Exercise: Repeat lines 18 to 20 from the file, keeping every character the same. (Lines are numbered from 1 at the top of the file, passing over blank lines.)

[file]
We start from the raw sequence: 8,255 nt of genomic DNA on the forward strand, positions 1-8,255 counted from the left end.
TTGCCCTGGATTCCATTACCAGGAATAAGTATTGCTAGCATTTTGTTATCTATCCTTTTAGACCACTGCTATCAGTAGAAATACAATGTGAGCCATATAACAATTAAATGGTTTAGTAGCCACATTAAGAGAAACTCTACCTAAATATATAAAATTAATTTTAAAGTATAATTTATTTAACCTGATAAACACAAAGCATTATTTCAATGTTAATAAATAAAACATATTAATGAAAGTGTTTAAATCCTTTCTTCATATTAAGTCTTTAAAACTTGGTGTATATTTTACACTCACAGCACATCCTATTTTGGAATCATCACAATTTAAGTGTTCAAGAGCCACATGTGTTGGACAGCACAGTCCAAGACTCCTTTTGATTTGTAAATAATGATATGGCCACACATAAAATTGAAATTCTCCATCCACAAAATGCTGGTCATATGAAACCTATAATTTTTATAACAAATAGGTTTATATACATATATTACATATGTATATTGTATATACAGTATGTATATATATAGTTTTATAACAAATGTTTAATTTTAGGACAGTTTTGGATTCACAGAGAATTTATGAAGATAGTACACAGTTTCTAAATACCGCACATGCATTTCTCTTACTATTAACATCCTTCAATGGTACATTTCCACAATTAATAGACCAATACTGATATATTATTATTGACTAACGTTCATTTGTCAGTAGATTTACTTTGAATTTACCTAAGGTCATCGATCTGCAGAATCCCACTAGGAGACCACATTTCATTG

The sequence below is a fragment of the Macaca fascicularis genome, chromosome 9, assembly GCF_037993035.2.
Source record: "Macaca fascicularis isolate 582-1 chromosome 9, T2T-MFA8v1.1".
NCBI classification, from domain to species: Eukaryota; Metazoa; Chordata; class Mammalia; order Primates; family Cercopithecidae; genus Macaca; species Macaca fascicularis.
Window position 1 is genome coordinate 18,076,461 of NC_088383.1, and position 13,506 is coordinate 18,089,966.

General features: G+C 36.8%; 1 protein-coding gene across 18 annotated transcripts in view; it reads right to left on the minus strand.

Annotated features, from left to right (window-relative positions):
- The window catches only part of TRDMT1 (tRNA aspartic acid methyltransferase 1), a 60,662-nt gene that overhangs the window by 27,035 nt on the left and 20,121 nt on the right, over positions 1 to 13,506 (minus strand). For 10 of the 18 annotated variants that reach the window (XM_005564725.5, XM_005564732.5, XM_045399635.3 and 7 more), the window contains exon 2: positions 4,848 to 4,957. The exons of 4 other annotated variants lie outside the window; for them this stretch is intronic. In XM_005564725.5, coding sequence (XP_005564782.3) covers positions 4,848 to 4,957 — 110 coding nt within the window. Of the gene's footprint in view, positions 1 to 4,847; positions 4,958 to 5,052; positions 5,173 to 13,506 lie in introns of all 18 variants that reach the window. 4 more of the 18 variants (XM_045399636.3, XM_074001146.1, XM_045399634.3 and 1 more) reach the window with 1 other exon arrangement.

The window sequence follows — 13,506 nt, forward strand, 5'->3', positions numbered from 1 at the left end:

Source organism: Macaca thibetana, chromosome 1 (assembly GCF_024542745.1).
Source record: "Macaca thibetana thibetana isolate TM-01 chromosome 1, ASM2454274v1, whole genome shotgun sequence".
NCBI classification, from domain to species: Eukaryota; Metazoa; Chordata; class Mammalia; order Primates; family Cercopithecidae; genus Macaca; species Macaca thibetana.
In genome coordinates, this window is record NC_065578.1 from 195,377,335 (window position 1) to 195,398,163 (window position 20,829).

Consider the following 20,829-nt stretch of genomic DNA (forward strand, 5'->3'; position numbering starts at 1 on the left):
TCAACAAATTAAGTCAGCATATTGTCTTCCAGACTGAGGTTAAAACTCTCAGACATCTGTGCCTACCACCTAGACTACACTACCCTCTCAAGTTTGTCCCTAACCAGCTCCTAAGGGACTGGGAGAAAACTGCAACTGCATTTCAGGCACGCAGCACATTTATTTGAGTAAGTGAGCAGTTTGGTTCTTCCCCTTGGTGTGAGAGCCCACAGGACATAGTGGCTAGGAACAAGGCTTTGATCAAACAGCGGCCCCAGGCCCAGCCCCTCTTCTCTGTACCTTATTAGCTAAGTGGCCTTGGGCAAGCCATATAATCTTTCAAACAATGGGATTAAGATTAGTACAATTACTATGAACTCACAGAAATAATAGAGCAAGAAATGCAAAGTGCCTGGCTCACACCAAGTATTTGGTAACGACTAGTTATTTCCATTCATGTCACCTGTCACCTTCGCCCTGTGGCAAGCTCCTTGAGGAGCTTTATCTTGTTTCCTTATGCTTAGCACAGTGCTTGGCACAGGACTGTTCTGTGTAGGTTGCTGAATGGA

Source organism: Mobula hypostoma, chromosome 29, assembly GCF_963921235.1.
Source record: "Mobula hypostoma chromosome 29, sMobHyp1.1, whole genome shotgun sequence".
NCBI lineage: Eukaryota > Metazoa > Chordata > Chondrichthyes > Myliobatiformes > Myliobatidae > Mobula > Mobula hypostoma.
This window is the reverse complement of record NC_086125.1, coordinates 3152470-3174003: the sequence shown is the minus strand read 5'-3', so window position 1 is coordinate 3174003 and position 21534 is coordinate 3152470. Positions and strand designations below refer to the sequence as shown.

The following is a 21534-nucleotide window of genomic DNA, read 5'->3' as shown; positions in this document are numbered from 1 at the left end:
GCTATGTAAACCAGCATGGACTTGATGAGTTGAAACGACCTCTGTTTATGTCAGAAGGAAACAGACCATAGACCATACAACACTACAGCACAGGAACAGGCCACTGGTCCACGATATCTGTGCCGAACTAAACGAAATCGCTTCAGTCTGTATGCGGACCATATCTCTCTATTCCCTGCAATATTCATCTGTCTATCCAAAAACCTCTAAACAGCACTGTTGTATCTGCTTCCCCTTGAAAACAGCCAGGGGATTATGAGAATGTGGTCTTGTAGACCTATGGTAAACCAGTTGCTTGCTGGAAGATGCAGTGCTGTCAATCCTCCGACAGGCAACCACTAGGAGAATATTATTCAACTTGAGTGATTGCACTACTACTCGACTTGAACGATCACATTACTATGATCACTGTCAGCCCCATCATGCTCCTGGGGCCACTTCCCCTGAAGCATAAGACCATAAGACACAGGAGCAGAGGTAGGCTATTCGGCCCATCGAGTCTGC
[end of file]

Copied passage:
Source record: "Mobula hypostoma chromosome 29, sMobHyp1.1, whole genome shotgun sequence".
NCBI lineage: Eukaryota > Metazoa > Chordata > Chondrichthyes > Myliobatiformes > Myliobatidae > Mobula > Mobula hypostoma.
This window is the reverse complement of record NC_086125.1, coordinates 3152470-3174003: the sequence shown is the minus strand read 5'-3', so window position 1 is coordinate 3174003 and position 21534 is coordinate 3152470. Positions and strand designations below refer to the sequence as shown.